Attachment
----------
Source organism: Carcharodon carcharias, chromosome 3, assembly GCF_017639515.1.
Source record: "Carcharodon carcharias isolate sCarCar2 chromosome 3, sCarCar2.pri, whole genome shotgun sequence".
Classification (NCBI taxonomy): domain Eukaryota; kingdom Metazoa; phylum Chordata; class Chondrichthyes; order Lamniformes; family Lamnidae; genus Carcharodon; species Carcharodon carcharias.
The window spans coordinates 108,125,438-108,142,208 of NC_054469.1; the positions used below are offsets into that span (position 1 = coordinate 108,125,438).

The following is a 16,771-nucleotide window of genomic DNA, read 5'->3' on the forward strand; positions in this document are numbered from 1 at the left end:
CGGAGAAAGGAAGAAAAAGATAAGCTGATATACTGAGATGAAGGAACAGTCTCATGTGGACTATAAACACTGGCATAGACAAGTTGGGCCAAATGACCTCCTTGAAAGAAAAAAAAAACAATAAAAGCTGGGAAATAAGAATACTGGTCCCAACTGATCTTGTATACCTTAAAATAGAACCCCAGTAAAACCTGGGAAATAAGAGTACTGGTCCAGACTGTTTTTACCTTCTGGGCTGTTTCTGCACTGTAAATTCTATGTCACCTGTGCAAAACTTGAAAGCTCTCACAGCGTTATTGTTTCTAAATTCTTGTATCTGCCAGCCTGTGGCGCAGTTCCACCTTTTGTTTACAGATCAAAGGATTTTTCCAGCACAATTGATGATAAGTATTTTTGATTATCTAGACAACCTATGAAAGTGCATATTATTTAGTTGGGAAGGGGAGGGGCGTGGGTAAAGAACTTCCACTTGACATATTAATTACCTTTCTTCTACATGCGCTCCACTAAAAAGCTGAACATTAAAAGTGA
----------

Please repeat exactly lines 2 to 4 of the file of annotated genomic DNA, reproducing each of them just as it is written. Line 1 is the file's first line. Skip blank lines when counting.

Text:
Source record: "Carcharodon carcharias isolate sCarCar2 chromosome 3, sCarCar2.pri, whole genome shotgun sequence".
Classification (NCBI taxonomy): domain Eukaryota; kingdom Metazoa; phylum Chordata; class Chondrichthyes; order Lamniformes; family Lamnidae; genus Carcharodon; species Carcharodon carcharias.
The window spans coordinates 108,125,438-108,142,208 of NC_054469.1; the positions used below are offsets into that span (position 1 = coordinate 108,125,438).